A couple of years ago a man walked into the lobby of Providence’s Public “Safety” Complex with a gun in his pocket. This came at a time when the nation was at “Code Orange” – an elevated state of security. Did I hear someone say how could this possibly happen? I’m glad you asked, because I can answer that question with one word.
Also, a while back there was a firetrap of an old building with over 300 people jammed into a space probably more suited for half that number. This club was operating with the express knowledge of the town officials of West Warwick. At the time this was taking place, there were a ‘total’ of 11 firefighters protecting the entire town – and no paid Firefighter Detail working at the club. How could the town officials allow this to happen?
Recently there was a major fire station in the Garden City section of Cranston that the city was planning to shut down. This was in spite of the fact that the nearest fire stations to this site were over a mile away in either direction. This was also in spite of the fact that this is perhaps the most densely populated area in Cranston, especially during shopping hours. How could any mayor propose such a thing?
Recently the City of Providence has gone through a renaissance. We heard this from the former mayor – we’ve heard this from the present mayor. We’ve added numerous new buildings that attract thousands of additional people to the city each and every day. The Convention Center, the Providence Place Mall, the Westin Hotel, and the Marriott Courtyard, to name a few. PC, Brown University, Johnson & Wales, and RISD all have new additions that continue to draw more people into this city on a daily basis. Not to mention the expansion at Rhode Island Hospital – or the new construction at Waterplace Park and the old Masonic Temple – or the addition of a large upscale housing development behind Providence Place Mall. Did I mention Water Fire?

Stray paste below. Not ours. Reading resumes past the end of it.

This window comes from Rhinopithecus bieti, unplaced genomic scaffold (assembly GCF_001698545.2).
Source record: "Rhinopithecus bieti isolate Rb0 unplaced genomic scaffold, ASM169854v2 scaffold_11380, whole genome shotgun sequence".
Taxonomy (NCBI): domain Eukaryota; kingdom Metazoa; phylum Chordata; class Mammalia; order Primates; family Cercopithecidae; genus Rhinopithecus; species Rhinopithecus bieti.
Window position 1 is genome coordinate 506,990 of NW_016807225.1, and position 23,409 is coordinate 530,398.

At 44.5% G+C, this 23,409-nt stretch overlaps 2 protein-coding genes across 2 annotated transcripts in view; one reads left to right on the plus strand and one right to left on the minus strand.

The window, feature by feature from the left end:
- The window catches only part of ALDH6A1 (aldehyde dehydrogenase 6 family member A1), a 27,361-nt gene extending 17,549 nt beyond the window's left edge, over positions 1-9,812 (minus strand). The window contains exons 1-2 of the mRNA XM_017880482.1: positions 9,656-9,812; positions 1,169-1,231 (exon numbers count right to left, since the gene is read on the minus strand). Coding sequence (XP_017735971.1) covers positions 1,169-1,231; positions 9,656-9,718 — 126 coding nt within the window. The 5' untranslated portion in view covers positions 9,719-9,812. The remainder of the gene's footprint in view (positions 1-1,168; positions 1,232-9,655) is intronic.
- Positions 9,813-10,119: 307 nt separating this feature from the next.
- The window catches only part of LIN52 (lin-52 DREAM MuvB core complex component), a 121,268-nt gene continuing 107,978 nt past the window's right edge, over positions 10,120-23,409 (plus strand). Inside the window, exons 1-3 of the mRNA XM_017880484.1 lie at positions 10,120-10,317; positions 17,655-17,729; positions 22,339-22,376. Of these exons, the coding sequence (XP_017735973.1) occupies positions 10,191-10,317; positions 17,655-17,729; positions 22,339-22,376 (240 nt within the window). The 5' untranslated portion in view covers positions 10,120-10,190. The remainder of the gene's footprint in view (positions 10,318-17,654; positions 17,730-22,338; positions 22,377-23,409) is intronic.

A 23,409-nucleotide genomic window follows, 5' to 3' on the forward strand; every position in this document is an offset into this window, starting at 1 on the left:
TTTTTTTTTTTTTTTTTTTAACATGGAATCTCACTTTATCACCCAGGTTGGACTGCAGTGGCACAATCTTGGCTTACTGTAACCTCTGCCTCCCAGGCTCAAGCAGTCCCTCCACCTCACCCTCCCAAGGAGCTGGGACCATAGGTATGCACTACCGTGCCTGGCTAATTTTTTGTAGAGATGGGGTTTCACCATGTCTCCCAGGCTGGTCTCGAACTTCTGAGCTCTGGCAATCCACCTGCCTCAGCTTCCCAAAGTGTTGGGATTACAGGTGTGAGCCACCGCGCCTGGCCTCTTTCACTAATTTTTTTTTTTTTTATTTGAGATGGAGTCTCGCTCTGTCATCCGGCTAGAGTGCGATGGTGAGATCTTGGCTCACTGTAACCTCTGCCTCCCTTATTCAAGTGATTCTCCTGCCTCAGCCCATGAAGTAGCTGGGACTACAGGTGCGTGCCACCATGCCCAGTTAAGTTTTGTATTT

With all these new developments and the added influx of people this brings to our capitol city, surely the police and fire departments have been staffed with more people and apparatus to maintain the same level of protection each citizen and visitor in Providence received ten years ago. No? How can that be? The mayor is downsizing these critical public safety departments, you say. No way, that can’t be. Really? Why?
Unfortunately, for Mayor David Cicilline of Providence, Town Manager Wolfgang Bauer of West Warwick, and former Mayor Steven Laffey of Cranston, money is the only issue. You see, holding the line on taxes translates into taxpayer loyalty – and votes. This may be the attitude I expect from my accountant, but it’s not the view I expect from the person responsible for my protection. These men, unfortunately for all of us, fill both roles for their constituents.
Each of these men will tell you that their actions, in the incidents mentioned above, never compromised the safety of the public. To each of them, I say “hogwash”! It seems incredulous to me that politicians can continue to make statements that they know are untrue, especially when it comes to public safety – and not be held accountable.